"A runway show is the highest level at which fashion can perform," says Robin Verhage-Abrams, associate professor in the Sam Fox School of Design & Visual Arts.
Next month, 13 students from the Sam Fox School — home to the nation's oldest four-year fashion design program — will rise to that challenge with the school’s 81st Annual Fashion Design Show.
Titled Fashion & Flash, the fully choreographed, Paris-style extravaganza will begin at 8 p.m. Saturday, May 1, in the University's Holmes Lounge. Tickets are $65 for general seating, or $50 for students with a valid student ID. Tickets are available through the Edison Theatre Box Office, 314.935.6543, though a limited number also will be available at the door. (In addition, special reserved seating is available, beginning at $150, with proceeds going to support the fashion program.)
Holmes Lounge is located in Ridgely Hall, on the western side of Brookings Quadrangle, near the intersection of Hoyt and Brookings Drives. A reception will precede the show, at 7 p.m., under the Ridgely portico. Doors will open at 7:30 p.m.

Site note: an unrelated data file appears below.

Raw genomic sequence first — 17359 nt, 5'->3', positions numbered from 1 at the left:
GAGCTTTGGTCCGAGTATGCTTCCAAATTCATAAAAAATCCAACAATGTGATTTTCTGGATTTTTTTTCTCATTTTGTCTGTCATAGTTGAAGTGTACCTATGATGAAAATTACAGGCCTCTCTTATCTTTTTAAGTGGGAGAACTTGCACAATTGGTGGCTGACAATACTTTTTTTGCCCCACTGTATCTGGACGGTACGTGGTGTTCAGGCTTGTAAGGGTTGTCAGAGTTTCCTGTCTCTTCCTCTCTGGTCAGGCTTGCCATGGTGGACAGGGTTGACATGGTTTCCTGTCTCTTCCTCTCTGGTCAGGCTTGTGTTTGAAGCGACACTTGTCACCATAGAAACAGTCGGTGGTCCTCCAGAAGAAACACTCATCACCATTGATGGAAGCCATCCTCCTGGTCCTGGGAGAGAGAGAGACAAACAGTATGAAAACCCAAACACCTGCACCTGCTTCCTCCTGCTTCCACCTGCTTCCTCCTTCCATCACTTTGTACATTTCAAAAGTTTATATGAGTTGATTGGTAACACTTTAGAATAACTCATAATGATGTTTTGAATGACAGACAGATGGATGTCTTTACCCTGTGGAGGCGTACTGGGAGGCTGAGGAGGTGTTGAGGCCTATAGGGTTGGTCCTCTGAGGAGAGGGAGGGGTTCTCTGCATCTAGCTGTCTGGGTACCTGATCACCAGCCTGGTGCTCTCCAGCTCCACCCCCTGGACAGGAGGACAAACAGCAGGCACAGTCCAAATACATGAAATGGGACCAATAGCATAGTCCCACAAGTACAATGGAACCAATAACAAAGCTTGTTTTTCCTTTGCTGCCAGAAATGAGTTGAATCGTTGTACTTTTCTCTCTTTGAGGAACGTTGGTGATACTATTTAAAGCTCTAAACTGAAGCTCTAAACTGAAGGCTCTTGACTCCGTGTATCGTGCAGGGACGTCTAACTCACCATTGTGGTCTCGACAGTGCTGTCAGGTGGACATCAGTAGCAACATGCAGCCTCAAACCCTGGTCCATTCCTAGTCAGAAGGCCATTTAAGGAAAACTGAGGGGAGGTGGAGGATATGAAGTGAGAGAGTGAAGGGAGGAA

For more information, call (314) 935-6500 or click here.
FASHION & FLASH
Verhage-Abrams points out that Fashion & Flash is both a glamorous celebration — filled with lights, music, drama, and gorgeous hand-made clothes — and a capstone event in the training of young designers.
"It's important that students experience the entire range of design activities," she explains, "from researching and illustrating an initial idea, to thinking it through three-dimensionally and creating it on a dress form, to fitting it, presenting it in the classroom, and finally seeing it on the runway.
"An illustration or critique allows designers to begin strategizing about how a garment might appeal to a customer in a shopping setting," Verhage-Abrams adds. "But the runway is a different dimension entirely. You see how other people actually respond. It forces you to become a lot more objective about your work. You discover whether the clothes stand or fall on their own merits."
In all, Fashion & Flash will feature approximately three-dozen models wearing scores of outfits created by the program's seven seniors and six juniors. All clothing is selected by a jury of University faculty and local design professionals. This year's line-up will range from traditional suits, skirts and sportswear to opera coats inspired by designers of the 1950s and dress groups inspired by the work of fashion icon Valentino Garavani (b. 1932). Other inspirations will range from modern eclectic (Mariam Ahmad), Indian culture (Tessa Braun) and New England prep culture (Jun Nakamura) to retro beachwear (Tara Phelan), exotic jungle (Hillary Smith), the Go Green movement (Lauren Vassallo) and Grecian architecture (Camilla White).
In a new development, the show also will highlight a handful of garments created as part of Sustainable Textile Design, a special interdisciplinary seminar cosponsored by the University's Skandalaris Center for Entrepreneurial Studies.